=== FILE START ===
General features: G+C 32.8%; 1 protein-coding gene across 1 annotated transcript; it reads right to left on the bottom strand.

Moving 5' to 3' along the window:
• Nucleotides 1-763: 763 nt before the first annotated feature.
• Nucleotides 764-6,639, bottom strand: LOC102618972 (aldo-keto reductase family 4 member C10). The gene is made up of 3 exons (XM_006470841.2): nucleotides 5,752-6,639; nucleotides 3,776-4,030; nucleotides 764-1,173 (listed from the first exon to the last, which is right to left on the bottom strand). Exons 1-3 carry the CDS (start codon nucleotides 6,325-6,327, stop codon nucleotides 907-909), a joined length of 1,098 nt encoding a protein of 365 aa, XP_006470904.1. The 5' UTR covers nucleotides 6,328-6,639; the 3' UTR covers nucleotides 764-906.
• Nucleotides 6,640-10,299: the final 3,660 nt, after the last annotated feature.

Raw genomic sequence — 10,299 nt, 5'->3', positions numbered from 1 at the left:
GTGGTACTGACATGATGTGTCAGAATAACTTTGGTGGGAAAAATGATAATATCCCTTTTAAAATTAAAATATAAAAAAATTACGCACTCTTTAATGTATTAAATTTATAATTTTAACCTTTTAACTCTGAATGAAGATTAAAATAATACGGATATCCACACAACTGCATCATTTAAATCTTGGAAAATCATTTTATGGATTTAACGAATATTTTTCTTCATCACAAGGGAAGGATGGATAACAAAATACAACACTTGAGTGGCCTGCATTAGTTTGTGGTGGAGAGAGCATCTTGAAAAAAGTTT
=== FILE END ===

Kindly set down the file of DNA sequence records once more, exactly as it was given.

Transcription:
General features: G+C 32.8%; 1 protein-coding gene across 1 annotated transcript; it reads right to left on the bottom strand.

Moving 5' to 3' along the window:
• Nucleotides 1-763: 763 nt before the first annotated feature.
• Nucleotides 764-6,639, bottom strand: LOC102618972 (aldo-keto reductase family 4 member C10). The gene is made up of 3 exons (XM_006470841.2): nucleotides 5,752-6,639; nucleotides 3,776-4,030; nucleotides 764-1,173 (listed from the first exon to the last, which is right to left on the bottom strand). Exons 1-3 carry the CDS (start codon nucleotides 6,325-6,327, stop codon nucleotides 907-909), a joined length of 1,098 nt encoding a protein of 365 aa, XP_006470904.1. The 5' UTR covers nucleotides 6,328-6,639; the 3' UTR covers nucleotides 764-906.
• Nucleotides 6,640-10,299: the final 3,660 nt, after the last annotated feature.

Raw genomic sequence — 10,299 nt, 5'->3', positions numbered from 1 at the left:
GTGGTACTGACATGATGTGTCAGAATAACTTTGGTGGGAAAAATGATAATATCCCTTTTAAAATTAAAATATAAAAAAATTACGCACTCTTTAATGTATTAAATTTATAATTTTAACCTTTTAACTCTGAATGAAGATTAAAATAATACGGATATCCACACAACTGCATCATTTAAATCTTGGAAAATCATTTTATGGATTTAACGAATATTTTTCTTCATCACAAGGGAAGGATGGATAACAAAATACAACACTTGAGTGGCCTGCATTAGTTTGTGGTGGAGAGAGCATCTTGAAAAAAGTTT